Confusion with the highly-regarded miller or sweetbread mushroom (Clitopilus prunulus) is a common cause of poisoning in France; the latter fungus has a greyish-white downy cap and whitish decurrent gills which turn pink with maturity. Entoloma sinuatum can also be confused with St Georges' mushroom (Calocybe gambosa), though the gills of the latter are crowded and cream in colour, and the clouded agaric (Clitocybe nebularis), which has whitish decurrent gills and an unusual odour. The rare and edible all white dovelike tricholoma (Tricholoma columbetta) has a satiny cap and stem and a faint, not mealy, odour. It may be confused with Clitocybe multiceps in the Pacific Northwest of North America, though the latter has white spores. A casual observer may mistake it for a field mushroom (Agaricus campestris).

Distribution and habitat

Entoloma sinuatum is fairly common and widespread across North America as far south as Arizona. It also occurs throughout Europe through to the British Isles including Ireland, though it is more common in southern and central parts of Europe than the northwest. Eastwards, it has been recorded in the Black Sea region of Turkey.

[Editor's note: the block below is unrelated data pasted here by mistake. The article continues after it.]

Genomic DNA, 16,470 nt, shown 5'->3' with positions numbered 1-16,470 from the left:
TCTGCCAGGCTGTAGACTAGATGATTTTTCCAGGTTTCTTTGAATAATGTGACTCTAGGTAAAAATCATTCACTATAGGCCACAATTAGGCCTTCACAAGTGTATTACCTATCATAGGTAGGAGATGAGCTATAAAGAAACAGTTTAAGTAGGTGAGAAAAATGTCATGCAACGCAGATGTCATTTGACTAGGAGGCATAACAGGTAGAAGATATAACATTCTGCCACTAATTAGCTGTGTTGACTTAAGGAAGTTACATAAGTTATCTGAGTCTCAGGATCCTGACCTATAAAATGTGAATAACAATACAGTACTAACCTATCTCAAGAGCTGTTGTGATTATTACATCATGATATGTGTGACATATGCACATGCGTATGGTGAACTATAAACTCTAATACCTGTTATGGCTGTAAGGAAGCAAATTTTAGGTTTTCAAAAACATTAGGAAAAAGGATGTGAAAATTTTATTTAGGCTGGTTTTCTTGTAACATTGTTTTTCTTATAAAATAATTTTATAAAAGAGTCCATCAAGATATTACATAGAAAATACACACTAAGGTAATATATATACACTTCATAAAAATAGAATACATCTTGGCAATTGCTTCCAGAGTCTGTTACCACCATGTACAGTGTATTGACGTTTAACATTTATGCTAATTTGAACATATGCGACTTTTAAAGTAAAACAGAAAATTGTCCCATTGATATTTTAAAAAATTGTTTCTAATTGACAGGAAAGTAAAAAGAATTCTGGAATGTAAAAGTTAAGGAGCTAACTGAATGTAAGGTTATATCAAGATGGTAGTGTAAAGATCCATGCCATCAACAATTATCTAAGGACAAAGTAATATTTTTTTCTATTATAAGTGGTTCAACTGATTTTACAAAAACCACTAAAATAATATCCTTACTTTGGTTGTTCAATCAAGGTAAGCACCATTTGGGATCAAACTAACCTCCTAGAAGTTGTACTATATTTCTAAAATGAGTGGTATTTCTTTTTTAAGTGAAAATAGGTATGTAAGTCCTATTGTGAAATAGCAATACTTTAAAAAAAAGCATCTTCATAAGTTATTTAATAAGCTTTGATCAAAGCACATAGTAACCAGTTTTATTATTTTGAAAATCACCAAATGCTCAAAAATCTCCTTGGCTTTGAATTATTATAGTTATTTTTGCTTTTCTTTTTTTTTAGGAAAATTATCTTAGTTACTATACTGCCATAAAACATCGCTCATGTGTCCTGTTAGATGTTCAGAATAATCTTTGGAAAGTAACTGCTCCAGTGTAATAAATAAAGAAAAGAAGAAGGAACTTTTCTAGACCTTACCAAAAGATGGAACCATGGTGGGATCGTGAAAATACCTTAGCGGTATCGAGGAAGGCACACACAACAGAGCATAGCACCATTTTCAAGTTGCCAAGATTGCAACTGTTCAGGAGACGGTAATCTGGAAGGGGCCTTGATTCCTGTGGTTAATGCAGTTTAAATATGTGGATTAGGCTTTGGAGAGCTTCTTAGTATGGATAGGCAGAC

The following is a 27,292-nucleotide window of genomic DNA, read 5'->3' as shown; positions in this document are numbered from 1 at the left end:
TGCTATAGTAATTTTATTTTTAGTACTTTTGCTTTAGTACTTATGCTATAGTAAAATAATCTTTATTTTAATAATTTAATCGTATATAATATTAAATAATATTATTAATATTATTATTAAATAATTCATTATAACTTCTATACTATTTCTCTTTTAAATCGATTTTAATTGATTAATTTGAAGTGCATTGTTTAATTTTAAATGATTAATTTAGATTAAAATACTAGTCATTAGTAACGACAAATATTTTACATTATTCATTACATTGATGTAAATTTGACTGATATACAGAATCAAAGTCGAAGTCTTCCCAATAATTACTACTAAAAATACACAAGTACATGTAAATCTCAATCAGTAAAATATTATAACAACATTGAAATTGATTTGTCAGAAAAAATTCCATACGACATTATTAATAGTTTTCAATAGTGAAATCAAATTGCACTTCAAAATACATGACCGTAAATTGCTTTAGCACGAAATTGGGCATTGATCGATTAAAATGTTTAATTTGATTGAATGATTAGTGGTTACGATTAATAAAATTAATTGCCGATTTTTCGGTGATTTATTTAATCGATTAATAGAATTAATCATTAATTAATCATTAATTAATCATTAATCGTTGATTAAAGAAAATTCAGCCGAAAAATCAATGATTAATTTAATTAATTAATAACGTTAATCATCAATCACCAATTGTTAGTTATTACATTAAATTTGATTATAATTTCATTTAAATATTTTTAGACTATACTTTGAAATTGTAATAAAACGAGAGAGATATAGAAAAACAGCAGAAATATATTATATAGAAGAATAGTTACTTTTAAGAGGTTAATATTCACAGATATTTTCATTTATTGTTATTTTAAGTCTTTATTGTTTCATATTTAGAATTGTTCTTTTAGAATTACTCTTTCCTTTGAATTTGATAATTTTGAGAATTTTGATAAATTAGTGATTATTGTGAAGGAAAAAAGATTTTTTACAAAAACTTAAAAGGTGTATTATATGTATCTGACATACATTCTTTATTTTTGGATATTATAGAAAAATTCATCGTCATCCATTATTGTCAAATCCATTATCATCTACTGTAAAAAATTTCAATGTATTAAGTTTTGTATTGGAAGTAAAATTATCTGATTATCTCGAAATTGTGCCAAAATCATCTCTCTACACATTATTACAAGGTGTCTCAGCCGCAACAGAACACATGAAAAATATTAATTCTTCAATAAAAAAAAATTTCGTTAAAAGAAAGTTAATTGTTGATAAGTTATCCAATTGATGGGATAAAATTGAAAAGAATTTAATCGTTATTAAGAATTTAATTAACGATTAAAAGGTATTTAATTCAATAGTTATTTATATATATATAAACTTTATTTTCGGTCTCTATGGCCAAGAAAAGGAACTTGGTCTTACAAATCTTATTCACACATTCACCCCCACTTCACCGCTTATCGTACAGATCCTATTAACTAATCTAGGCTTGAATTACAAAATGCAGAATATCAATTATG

Entoloma sinuatum has been found in fairy rings. Fruiting bodies are found in deciduous woodlands in late summer and autumn under oak, beech, and less commonly birch, often on clay soils, though they may also occur in parks. Most members of the genus are saprotrophic, though this species has been recorded as forming an ectomycorrhizal relationship with the willow (Salix).

Toxicity

This fungus has been cited as being responsible for 10% of all mushroom poisonings in Europe. In Geneva alone, 70 people required hospital treatment in 1983. Poisoning is said to be mainly gastrointestinal in nature, symptoms of diarrhoea, vomiting and headache occur 30 min to 2 hours after consumption and last for up to 48 hours. Acute liver toxicity and psychiatric symptoms like mood disturbance or delirium may occur. Rarely symptoms of depression may last for months. At least one source reports there have been fatalities in adults and children.

Hospital treatment of poisoning by this mushroom is usually supportive; antispasmodic medicines may lessen colicky abdominal cramps and activated charcoal may be administered early on to bind residual toxin. Intravenous fluids may be required if dehydration has been extensive, especially with children and the elderly. Metoclopramide may be used in cases of recurrent vomiting once gastric contents are emptied.

References